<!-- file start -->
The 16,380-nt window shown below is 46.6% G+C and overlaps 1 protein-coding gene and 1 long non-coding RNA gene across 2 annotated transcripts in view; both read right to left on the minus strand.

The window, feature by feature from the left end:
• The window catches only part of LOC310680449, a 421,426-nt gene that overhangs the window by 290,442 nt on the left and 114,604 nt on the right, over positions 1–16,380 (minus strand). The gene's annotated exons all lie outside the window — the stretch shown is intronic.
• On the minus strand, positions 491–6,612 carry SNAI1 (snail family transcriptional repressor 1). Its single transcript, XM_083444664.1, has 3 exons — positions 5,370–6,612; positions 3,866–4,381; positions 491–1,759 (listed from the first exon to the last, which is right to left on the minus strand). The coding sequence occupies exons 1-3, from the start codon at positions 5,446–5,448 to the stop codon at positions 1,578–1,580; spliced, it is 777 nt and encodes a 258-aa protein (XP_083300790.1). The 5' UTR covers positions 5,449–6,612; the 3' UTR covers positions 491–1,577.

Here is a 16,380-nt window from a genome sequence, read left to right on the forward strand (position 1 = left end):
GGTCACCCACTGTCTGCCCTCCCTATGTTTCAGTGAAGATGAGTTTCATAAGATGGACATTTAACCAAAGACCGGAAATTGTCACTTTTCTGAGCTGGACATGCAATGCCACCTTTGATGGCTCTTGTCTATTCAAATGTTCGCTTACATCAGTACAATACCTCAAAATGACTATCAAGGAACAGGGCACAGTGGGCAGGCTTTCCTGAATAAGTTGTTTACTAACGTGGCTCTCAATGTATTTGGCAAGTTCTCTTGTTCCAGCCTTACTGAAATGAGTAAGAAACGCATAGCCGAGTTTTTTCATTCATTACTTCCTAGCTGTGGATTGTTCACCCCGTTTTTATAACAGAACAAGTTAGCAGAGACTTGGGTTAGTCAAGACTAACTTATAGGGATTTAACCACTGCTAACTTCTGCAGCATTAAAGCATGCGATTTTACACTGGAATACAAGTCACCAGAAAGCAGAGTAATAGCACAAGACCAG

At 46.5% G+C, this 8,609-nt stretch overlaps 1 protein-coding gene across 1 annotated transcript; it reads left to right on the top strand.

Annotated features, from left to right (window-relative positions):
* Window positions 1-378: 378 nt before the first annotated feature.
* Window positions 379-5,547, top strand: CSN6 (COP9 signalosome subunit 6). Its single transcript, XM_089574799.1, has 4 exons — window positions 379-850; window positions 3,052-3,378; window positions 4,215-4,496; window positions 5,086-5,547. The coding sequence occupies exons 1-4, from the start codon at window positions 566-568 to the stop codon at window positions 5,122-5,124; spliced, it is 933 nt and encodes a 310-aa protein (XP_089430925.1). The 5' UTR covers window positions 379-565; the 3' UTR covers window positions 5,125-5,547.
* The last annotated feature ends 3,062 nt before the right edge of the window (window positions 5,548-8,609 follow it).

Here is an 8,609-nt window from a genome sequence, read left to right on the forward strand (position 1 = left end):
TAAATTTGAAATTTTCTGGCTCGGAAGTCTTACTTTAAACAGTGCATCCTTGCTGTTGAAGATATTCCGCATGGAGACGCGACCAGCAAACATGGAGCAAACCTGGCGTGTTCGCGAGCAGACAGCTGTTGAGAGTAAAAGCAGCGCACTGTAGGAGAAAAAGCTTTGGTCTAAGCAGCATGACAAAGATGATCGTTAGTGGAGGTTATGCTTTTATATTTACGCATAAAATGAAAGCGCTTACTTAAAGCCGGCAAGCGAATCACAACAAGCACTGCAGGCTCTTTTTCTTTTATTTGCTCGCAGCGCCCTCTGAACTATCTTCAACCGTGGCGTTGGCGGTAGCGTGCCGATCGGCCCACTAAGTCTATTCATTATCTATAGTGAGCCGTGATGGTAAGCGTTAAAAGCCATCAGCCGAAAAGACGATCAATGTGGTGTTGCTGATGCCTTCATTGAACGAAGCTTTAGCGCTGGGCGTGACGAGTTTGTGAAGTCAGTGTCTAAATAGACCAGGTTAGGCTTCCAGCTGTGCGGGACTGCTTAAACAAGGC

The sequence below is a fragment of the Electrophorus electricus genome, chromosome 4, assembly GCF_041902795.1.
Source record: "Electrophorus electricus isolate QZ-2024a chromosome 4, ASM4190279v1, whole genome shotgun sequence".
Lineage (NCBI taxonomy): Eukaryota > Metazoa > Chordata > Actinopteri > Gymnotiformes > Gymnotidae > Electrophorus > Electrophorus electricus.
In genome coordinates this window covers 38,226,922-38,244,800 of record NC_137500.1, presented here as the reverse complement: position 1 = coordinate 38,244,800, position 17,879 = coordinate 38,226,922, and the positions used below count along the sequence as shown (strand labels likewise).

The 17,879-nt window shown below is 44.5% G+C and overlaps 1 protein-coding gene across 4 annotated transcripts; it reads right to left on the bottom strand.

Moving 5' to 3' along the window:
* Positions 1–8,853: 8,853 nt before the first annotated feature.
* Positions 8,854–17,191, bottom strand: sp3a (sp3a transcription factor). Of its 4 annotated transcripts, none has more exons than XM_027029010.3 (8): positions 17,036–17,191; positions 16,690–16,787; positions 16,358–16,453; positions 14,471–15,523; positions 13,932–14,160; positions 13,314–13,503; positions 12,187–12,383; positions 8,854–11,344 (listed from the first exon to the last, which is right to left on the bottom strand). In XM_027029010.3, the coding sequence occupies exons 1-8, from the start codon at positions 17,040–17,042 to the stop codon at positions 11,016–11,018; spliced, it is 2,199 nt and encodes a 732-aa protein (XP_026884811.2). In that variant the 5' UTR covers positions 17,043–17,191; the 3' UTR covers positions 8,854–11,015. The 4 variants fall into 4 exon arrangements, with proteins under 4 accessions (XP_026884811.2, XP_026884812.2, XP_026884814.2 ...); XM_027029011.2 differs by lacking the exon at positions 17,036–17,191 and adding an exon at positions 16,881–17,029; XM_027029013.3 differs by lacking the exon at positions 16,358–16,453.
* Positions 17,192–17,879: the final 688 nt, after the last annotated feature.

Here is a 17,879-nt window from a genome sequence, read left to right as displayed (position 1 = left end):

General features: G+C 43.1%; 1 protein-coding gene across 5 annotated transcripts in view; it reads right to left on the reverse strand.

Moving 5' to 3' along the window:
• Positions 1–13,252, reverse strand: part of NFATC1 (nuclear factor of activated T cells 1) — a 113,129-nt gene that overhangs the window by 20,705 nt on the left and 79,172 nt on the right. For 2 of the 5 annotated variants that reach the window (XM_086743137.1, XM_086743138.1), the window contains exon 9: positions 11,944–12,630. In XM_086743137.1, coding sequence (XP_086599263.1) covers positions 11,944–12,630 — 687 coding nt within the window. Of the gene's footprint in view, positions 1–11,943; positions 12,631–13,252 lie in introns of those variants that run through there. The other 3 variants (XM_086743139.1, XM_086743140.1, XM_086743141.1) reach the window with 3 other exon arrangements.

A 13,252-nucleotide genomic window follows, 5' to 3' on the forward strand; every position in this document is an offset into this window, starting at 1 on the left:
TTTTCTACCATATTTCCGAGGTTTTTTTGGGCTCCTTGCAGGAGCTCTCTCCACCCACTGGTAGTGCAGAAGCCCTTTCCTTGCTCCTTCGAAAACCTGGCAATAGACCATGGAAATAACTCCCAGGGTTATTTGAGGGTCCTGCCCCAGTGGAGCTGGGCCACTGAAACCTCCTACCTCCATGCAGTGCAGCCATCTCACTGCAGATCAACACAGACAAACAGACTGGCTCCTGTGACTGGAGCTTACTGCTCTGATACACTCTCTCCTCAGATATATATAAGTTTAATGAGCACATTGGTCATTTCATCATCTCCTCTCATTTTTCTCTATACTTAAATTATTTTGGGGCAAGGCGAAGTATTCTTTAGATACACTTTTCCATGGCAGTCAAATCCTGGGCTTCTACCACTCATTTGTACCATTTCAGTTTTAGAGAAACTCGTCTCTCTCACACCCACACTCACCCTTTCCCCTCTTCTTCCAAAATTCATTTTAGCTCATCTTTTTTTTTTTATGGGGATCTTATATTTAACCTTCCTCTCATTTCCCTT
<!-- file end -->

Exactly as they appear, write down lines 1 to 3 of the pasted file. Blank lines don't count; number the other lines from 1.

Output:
The 16,380-nt window shown below is 46.6% G+C and overlaps 1 protein-coding gene and 1 long non-coding RNA gene across 2 annotated transcripts in view; both read right to left on the minus strand.

The window, feature by feature from the left end:
• The window catches only part of LOC310680449, a 421,426-nt gene that overhangs the window by 290,442 nt on the left and 114,604 nt on the right, over positions 1–16,380 (minus strand). The gene's annotated exons all lie outside the window — the stretch shown is intronic.